If you’ve ever cracked or broken a tooth, you might have noticed it right away. A tooth can crack if you bite down on something with a lot of force — such as a piece of hard candy, a bottle you’re trying to open or a clothing tag you’re trying to remove. Teeth can also chip or crack due to an injury, such as being knocked in the mouth while playing sports.
In some cases, however, a tooth can crack without being too obvious. The crack might be so small that it’s not visible on X-rays or it might be below the gumline, so that you and your dentist don’t spot it immediately. When a crack is very tiny or under the gumline, the condition is known as cracked tooth syndrome. Cracked tooth syndrome can be tricky to diagnose since the cracks are so small. Here’s what you need to know about the issue and what to look for.
What Causes Cracked Tooth Syndrome?
Usually, the teeth in the back of the mouth, the molars, are the most likely to develop the tiny cracks associated with cracked tooth syndrome. If a front tooth cracks, it will usually be a larger crack or break. The back teeth also take on most of the force when you chew, making them more susceptible to damage over time.
The syndrome often develops as a result of ongoing, repeated pressure on the teeth. Chewing hard food and objects or constantly grinding your teeth are two common causes of cracked teeth.
Teeth that are weak are also more likely to crack. If you have a history of root canal procedures on a tooth or a tooth that has fillings or a history of decay, the damage to the tooth can make it more susceptible to tiny hairline cracks.
What are the Symptoms of Cracked Tooth Syndrome?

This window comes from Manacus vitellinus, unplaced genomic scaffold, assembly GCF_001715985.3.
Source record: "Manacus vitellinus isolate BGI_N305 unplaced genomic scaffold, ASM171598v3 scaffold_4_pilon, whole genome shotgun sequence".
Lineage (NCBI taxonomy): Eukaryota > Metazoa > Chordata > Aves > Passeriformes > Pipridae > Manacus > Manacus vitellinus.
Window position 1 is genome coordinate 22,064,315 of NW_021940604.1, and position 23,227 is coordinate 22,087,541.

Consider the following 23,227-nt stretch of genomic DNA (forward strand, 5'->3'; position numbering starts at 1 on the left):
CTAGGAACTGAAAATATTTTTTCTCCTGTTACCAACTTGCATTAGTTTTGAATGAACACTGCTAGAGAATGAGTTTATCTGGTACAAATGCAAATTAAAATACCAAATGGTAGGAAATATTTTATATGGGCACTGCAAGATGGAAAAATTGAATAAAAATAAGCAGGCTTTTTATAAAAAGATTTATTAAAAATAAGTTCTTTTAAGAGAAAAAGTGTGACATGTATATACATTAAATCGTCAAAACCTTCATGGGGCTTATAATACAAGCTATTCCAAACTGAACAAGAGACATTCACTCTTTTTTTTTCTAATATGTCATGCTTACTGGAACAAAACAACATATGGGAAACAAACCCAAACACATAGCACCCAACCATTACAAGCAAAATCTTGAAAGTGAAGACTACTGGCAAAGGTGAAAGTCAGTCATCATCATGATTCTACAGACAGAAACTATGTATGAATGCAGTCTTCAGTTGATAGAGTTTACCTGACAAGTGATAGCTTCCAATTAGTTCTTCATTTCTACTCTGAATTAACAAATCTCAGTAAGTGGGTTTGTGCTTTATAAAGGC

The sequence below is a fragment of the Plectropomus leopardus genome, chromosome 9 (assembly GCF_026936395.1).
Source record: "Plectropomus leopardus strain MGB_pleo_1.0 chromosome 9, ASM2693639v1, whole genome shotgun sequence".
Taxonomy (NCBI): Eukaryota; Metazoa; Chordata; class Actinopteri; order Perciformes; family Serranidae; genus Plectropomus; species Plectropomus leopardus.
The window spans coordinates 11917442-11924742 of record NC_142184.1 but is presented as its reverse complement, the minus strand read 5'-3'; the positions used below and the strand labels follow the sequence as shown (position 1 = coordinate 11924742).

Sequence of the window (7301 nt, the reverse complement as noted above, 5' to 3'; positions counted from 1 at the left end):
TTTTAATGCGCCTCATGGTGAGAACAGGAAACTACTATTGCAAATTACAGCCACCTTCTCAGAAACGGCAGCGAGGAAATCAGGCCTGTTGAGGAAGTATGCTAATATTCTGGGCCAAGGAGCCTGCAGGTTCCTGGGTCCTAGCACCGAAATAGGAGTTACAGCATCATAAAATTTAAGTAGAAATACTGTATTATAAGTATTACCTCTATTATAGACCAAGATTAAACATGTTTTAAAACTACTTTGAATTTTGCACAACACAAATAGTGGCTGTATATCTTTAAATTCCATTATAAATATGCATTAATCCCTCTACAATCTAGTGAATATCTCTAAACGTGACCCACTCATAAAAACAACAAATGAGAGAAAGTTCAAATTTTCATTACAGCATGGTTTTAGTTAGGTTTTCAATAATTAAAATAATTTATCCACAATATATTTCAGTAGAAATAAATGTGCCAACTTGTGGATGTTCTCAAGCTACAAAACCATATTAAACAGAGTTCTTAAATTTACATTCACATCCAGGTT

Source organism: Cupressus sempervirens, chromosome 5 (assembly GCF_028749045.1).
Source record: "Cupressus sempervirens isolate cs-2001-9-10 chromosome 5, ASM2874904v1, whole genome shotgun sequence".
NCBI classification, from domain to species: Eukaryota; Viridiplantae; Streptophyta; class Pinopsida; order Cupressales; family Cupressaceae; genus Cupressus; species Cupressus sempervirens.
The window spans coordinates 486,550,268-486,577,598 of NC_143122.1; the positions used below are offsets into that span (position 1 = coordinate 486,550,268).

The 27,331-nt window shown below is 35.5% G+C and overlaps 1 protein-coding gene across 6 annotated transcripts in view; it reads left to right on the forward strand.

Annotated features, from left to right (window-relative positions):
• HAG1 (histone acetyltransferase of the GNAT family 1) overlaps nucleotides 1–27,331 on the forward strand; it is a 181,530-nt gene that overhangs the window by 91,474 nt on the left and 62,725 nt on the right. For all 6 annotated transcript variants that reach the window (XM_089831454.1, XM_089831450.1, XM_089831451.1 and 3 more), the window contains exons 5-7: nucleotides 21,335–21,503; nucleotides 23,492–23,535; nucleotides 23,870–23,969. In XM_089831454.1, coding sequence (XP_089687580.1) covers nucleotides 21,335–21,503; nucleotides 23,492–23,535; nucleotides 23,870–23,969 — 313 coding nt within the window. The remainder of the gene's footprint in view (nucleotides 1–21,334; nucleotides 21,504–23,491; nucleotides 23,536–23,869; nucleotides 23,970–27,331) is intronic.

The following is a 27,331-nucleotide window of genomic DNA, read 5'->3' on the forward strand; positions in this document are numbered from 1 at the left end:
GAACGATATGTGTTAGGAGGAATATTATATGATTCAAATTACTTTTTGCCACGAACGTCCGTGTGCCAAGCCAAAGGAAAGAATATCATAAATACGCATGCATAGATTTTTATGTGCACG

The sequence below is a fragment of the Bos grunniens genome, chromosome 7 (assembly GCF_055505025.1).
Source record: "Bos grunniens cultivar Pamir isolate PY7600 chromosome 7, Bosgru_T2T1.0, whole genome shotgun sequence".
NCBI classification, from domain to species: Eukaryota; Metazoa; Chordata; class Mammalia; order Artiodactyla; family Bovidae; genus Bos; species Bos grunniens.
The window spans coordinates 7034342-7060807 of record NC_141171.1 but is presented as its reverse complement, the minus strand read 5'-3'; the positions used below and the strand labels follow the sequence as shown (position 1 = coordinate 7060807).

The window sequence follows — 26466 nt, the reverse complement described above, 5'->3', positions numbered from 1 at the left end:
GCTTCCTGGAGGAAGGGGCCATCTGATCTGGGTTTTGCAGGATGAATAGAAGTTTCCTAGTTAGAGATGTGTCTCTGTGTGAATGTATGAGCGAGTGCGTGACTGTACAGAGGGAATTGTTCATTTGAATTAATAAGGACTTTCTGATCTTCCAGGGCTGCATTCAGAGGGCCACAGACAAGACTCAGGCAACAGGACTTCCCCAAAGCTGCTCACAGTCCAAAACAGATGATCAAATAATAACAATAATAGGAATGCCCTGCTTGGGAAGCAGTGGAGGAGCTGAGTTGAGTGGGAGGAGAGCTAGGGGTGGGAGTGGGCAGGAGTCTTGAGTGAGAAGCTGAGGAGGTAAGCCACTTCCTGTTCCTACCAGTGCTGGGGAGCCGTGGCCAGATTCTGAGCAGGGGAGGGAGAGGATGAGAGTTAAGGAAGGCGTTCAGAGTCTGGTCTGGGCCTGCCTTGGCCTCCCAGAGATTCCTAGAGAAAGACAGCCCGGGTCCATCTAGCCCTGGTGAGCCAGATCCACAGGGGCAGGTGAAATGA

While you might not have visible symptoms of a cracked tooth, you’ll likely notice that something has changed. You might notice that the affected tooth is sensitive, especially when you try to chew something or bite down. The sensitivity associated with a cracked tooth is different from the discomfort you might experience because of a cavity. Some people also notice that their tooth is sensitive to temperatures. They might feel a tingle when they eat something hot or drink something cold.
Since the symptoms can come and go, it can be tricky to diagnose a cracked tooth. You might feel sensitivity or mild discomfort for months before connecting the dots.
It is possible for the cracks in the tooth to get bigger over time. In that case, you’re likely to have more obvious, persistent symptoms. For example, a crack can get large enough that a piece of the tooth breaks off.
Cracks that develop under the gum line also have a higher risk of infection, which can lead to the formation of a small bump on the gums. The bump might be painful to the touch and full of fluid.
What Can You Do About It?
Although chipping or otherwise obviously breaking a tooth isn’t something you want, in some cases it can be preferable to having a hidden crack in your tooth. That’s because it is difficult for a dentist to diagnose a crack in the tooth when they can’t see it.
While cracked teeth can be tricky to detect, there are ways to treat them once the crack is noticed. If the crack is deep enough, you might need a root canal to clean the inside of the tooth and remove any infection. If the crack has traveled to the top of the tooth, your dentist might place a cap or crown on it to correct the fissure.
There are cases when the damage caused by a crack is severe enough to require removal of the entire tooth. If that is the case, your dentist can recommend tooth replacement options, such as dental implants, to help restore your smile.
Dr. John Paul Gallardo is a periodontal specialist in the Miami area who also provides dental cleanings, exams, and dental implants. To learn more about his practice in Miami, FL, call 305-547-8687 to schedule a consultation today.